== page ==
It’s hard to blame Shelgren for a certain level of insecurity. Popular running websites haven’t picked him to be a winner this year in pre-meet coverage. He was not a Runner To Watch in the preseason and his name has often been misspelled or his class year wrong.
“I’ve felt like I’ve had something to prove,” he says.
It’s taken a lot of sweat equity to prove his point. Shelgren quit eating QDOBA four times a week and started seeing a nutritionist. He attended the Princeton University Cross Country Camp. He studies video of opposing runners to root out tactics and tendencies. And he dutifully trains his 45-55 miles per week.
“You rarely see kids that are this gifted athletically, but he also puts himself through what you have to if you want to rise to this level,” says Boyle. “He’s one of those guys who was ready to alter his attitude and make real demands on himself. The season-long core routines and the speedwork. And not just the training, it’s the regimen: sleep, nutrition, hydration.
“And then you have to be a kid who wants to get to the line,” he continues. “Some kids practice great, but the external pressure of racing makes them a different runner. Not Tristan. Plus, he always has a plan for his race. He knows who he is running against and he’s interested in figuring that out.”
When Shelgren toes the line alongside 39 of his peers who make up an elite field that will vye for the individual national title, he will at least take solace in having garnered considerably more respect from the running media. Both the Boston Globe and Boston Herald have named him their Runner of the Year. Dyestat has him at No. 13 in its National Top-30 rankings, while FloTrack has rated him a top contender for the Foot Locker crown, with one of the site’s four experts having picked him win.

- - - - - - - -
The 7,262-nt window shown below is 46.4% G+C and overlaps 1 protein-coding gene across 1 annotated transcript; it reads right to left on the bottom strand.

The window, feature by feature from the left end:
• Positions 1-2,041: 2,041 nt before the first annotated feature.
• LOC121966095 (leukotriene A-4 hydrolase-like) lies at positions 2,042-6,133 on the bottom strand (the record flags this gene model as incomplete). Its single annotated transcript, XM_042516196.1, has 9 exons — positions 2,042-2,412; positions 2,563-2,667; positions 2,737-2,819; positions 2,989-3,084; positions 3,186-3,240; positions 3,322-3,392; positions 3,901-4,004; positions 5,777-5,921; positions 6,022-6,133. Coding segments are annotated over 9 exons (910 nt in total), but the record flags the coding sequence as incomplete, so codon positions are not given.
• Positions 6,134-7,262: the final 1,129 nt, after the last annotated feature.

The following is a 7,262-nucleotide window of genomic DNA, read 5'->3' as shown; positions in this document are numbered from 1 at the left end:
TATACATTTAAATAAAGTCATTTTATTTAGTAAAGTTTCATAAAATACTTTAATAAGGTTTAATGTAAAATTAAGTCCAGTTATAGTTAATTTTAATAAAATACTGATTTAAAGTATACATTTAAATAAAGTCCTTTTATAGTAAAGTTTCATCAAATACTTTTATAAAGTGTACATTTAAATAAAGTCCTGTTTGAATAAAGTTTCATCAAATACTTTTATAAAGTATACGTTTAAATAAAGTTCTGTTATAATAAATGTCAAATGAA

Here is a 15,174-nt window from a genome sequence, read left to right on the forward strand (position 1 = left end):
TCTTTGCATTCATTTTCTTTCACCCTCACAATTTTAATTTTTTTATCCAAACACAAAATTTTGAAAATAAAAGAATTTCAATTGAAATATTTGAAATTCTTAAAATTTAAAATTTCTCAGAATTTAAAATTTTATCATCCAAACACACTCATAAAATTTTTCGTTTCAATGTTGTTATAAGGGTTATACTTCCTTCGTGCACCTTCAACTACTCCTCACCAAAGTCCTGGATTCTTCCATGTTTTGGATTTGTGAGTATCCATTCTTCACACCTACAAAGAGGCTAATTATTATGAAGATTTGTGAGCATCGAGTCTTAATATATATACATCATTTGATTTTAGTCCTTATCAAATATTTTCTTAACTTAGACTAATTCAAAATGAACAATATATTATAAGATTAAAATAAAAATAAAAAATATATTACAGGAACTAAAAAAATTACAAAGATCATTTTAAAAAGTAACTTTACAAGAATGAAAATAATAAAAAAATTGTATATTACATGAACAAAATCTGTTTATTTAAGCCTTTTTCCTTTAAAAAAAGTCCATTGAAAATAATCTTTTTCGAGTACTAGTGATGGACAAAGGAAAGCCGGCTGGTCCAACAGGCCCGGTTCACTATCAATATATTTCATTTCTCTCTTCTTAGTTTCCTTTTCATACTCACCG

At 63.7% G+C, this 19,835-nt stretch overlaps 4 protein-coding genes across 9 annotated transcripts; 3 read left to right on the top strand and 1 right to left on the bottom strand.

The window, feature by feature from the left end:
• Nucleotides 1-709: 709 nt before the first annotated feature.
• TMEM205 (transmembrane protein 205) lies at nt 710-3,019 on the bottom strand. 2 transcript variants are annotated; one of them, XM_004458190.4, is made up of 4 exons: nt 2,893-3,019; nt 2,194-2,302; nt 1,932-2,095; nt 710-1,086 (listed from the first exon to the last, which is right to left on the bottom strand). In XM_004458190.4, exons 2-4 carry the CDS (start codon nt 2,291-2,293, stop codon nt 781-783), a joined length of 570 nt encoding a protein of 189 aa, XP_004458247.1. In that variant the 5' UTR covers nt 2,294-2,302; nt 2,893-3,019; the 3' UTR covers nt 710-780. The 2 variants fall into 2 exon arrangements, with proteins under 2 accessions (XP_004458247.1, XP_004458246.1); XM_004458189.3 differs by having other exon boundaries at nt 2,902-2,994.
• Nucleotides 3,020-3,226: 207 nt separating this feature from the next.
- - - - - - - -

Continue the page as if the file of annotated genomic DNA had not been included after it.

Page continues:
“What stands out to me most when talking with Tristan is his knowledge of the sport,” says Mary Albl, a writer for Dyestat. “It's very evident his hunger and desire to be the best, but Tristan goes beyond that. He reads about running, looks up what his competitors are doing and breaks down his races and his competition. He's very educated and his desire and will to succeed put him above many other runners at the national high school level.
“When I saw him cross the finish line (in winning the Northeast Regional), I was a little surprised. I don't think many had him winning the whole thing. But that win was such a testament, again, to his preparedness. I doubt anyone was in that race was more prepared and had a strategy like Tristan. He finished just outside of the top 10 a year ago, and when I spoke with him in October, he told me exactly what went wrong and how to correct it. I think he’s more than capable of a Top 10 finish at nationals (which would earn him All-American status).”
Shelgren isn’t keeping his strategy for Saturday’s race a secret. “When I realized I finished four places away from qualifying for nationals last year, I resolved to go out with a bang. The race in San Diego is all about mentally sticking with the leaders until that last hill, then just go up it strong and down it strong. That’s the best I can do.”